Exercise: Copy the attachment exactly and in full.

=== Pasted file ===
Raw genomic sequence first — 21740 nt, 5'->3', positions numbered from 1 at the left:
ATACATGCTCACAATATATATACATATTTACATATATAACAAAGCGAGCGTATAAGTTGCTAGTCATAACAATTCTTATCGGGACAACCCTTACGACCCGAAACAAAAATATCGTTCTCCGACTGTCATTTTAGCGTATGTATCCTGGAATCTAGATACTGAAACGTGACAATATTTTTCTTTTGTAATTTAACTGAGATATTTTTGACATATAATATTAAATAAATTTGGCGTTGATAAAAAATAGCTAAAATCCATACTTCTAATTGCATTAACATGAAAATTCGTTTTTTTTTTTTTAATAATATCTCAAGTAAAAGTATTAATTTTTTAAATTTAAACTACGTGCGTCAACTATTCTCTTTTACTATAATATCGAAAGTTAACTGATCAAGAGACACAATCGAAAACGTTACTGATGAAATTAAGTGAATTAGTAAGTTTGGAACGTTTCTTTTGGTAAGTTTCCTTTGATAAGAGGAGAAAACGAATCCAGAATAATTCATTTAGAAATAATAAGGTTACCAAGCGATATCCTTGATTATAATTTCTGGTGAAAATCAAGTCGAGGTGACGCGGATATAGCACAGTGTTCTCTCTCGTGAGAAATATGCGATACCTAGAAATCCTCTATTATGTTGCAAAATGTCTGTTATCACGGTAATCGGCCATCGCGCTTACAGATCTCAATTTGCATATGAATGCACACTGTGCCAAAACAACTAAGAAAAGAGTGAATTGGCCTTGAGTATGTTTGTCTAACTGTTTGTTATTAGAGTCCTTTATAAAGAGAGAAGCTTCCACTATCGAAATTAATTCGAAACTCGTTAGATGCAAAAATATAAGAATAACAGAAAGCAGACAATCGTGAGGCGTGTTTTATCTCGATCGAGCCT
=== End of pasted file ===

Raw genomic sequence first — 21740 nt, 5'->3', positions numbered from 1 at the left:
ATACATGCTCACAATATATATACATATTTACATATATAACAAAGCGAGCGTATAAGTTGCTAGTCATAACAATTCTTATCGGGACAACCCTTACGACCCGAAACAAAAATATCGTTCTCCGACTGTCATTTTAGCGTATGTATCCTGGAATCTAGATACTGAAACGTGACAATATTTTTCTTTTGTAATTTAACTGAGATATTTTTGACATATAATATTAAATAAATTTGGCGTTGATAAAAAATAGCTAAAATCCATACTTCTAATTGCATTAACATGAAAATTCGTTTTTTTTTTTTTAATAATATCTCAAGTAAAAGTATTAATTTTTTAAATTTAAACTACGTGCGTCAACTATTCTCTTTTACTATAATATCGAAAGTTAACTGATCAAGAGACACAATCGAAAACGTTACTGATGAAATTAAGTGAATTAGTAAGTTTGGAACGTTTCTTTTGGTAAGTTTCCTTTGATAAGAGGAGAAAACGAATCCAGAATAATTCATTTAGAAATAATAAGGTTACCAAGCGATATCCTTGATTATAATTTCTGGTGAAAATCAAGTCGAGGTGACGCGGATATAGCACAGTGTTCTCTCTCGTGAGAAATATGCGATACCTAGAAATCCTCTATTATGTTGCAAAATGTCTGTTATCACGGTAATCGGCCATCGCGCTTACAGATCTCAATTTGCATATGAATGCACACTGTGCCAAAACAACTAAGAAAAGAGTGAATTGGCCTTGAGTATGTTTGTCTAACTGTTTGTTATTAGAGTCCTTTATAAAGAGAGAAGCTTCCACTATCGAAATTAATTCGAAACTCGTTAGATGCAAAAATATAAGAATAACAGAAAGCAGACAATCGTGAGGCGTGTTTTATCTCGATCGAGCCT